Kachemak Cuisine: Think oysters for New Year’s

The Christmas season feasts were filled with roasted prime rib, smoked turkey, baked ham, a rich cream and cheesy potato dish, baked rolls, traditional sweet cookies, special chocolates and decadent confections enjoyed at this time of the year. Oh, and don’t forget the crab dip, cheese and sausages, queso and chips, eggnog and brandy old-fashioneds. They’re all delicious and wonderful treats, but a bit rich. By this time, my taste buds crave seafood. This week we will enjoy dining upon oysters, crab, shrimp, black cod, salmon and rock fish.

If you are an oyster lover and live on the southern Kenai Peninsula, you are extremely fortunate. The oyster farming industry is thriving on the south side of the bay and we have easy access to some of the best oysters in the world, grown right here in Kachemak Bay.

If you are a seafood lover and live on the Alaskan coast, you are also very lucky. The seafood that comes from the cold and clear Alaskan waters is the freshest and best in the world. I am spoiled for life after living on Adak and in Homer for almost 40years.

For those of you who aren’t raw oyster aficionados, I suggest trying a baked or grilled oyster. They are entirely different than a raw oyster as obviously, the raw factor is totally eliminated. I understand that some of us just can’t enjoy raw proteins. When it comes to what is good and complements a baked oyster, the combinations of ingredients are endless. Additions of sausage, cheese, fruit and vegetables, sauces, crunchy toppings of panko or breadcrumbs and nuts are just a few of the things you can add to the incredible oyster. There is a delightful restaurant in Anchorage where they serve raw oysters from many different places and individual baked oysters that are made in so many different ways you can easily end up with a pretty hefty tab getting carried away indulging in too many tempting offerings.

Buttery Herb Baked Oysters

These easy baked oysters are flavored with a buttery herb crumb topping. A little lemon juice adds zip to the oysters, and panko crumbs make the topping crunchy.

If you prefer a variety of herbs, consider fresh chopped thyme leaves or fresh marjoram. For garlic lovers, add a small, finely minced clove of garlic to the butter in the skillet. Cook in the butter for 1 minute before you add the panko crumbs and then continue with the recipe.

1 dozen fresh oysters (in the shell)

1 stick butter (8 tablespoons, softened, divided)

3/4 cup panko breadcrumbs

2 tablespoons chives (finely chopped)

1 tablespoon lemon juice

1 teaspoon lemon zest (finely grated)

Optional: sweet paprika

Garnish: fresh chopped parsley

2 to 3 wedges lemon (for serving)


Heat the oven to 425 ° F.

Add a layer of rock salt to a rimmed baking sheet, or substitute dry, uncooked rice. This will keep the oyster shells from wobbling. The salt also provides an attractive backdrop that retains heat.

Scrub the oyster shells with a stiff brush. Carefully shuck the oysters over a bowl (to catch any liquids that might spill out). Run the knife along the bottom of the inside of the shell to loosen the oyster. If some of the oyster liquor does spill out, return it to the bottom shell. Discard the top shells and arrange the oysters with their liquid in the prepared baking pan such as a large baking sheet.

In a skillet over medium heat, melt 4 tablespoons of the butter. Add the panko crumbs and cook, stirring, until the crumbs are lightly browned.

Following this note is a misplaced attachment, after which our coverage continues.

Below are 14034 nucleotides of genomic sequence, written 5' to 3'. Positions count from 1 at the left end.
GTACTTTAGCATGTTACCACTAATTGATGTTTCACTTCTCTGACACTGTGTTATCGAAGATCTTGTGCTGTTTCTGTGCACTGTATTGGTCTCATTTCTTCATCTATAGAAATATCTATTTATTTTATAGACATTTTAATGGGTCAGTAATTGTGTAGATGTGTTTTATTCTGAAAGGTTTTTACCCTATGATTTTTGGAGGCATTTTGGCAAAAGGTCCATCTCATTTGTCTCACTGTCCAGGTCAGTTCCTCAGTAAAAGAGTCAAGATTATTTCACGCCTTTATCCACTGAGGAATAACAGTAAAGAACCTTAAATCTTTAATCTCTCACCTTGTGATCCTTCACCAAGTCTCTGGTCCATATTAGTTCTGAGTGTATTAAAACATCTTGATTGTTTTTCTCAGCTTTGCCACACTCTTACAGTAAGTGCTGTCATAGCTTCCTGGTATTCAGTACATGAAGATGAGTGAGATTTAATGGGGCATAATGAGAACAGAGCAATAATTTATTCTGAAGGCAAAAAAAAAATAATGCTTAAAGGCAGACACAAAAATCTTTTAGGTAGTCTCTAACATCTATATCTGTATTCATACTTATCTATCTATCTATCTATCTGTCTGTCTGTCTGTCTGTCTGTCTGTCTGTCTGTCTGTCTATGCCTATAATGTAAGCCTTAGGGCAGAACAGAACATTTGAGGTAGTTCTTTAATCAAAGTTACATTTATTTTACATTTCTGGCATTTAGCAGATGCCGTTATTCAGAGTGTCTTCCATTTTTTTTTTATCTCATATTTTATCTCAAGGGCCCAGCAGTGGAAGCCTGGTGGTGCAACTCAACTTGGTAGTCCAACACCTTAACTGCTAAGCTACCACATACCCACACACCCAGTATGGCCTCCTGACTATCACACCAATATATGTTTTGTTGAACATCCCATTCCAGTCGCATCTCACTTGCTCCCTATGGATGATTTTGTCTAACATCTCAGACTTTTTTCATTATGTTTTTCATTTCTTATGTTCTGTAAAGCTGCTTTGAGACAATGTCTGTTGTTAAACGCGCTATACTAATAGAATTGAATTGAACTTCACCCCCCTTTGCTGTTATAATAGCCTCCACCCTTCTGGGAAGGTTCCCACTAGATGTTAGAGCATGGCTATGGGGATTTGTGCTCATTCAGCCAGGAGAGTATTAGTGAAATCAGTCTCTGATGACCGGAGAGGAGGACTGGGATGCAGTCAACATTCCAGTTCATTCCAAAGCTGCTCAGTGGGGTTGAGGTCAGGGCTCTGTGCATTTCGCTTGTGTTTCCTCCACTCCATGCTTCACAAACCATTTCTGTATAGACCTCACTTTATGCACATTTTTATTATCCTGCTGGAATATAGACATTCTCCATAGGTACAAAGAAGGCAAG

In a bowl combine the remaining 4 tablespoons of softened butter with the snipped chives, lemon juice, and the lemon zest.

Top each oyster with a scant teaspoon of the butter and chives mixture and then sprinkle each one with some of the buttered panko crumbs.

If desired, finish with a light sprinkling of paprika.

Bake until oysters curl around edges and topping is golden brown, 8 to 10 minutes. Serve immediately.

Sprinkle with fresh chopped parsley and serve with lemon wedges.

Sweet Chili Ginger and Lemongrass Cream Baked Oysters

3 cups kosher salt

1 dozen fresh oysters in the shell

Ginger and Lemongrass Infused Cream Sauce

In a small saucepan add 1 cup heavy cream. Add 1- inch knob of fresh ginger cut in slices like coins. Take a stalk of lemongrass and cut it into 3 pieces. Gently pound it with a meat tenderizer to “bruise” it. Add to cream and ginger coins. Add a pinch of sea salt. Gently heat cream until it just starts to simmer. Remove from heat and add 1 tablespoon sweet chili sauce (Mae Ploy). Let steep 30 minutes. Strain through fine mesh strainer.

Make Topping of:

3/4 cup panko breadcrumbs

1 1/2 teaspoons Dijon mustard

4 tablespoons butter (melted)

1 teaspoon finely chopped fresh cilantro

¼ teaspoon fresh grated lemon zest

Freshly ground pepper and salt

In a small bowl, combine panko, Dijon mustard, cilantro, lemon zest and butter; season with salt and pepper.


Preheat oven to 425 °. Spread salt in a shallow baking dish. Nestle oysters in their bottom shells in the salt.

Spoon 1 tablespoon of sweet chili ginger and lemon grass cream sauce over oyster in the shell.

Sprinkle top of oyster with about 2 teaspoons butter panko mixture.

Bake until oysters curl around edges and topping is golden brown, 8 to 10 minutes.

Serve immediately.

I’ve had fun sharing some of my favorite recipes with you this year.

As we welcome in the new year, I’m looking forward to memorable adventures in the kitchen and lots of fun with my family and friends. This last year was filled with many blessings. We are fortunate to live in such a beautiful and bountiful state.

Happy New Year and best wishes to you all as we welcome in 2019. Here’s to preparing and enjoying many good meals together in the new year. Cheers, my dear readers.

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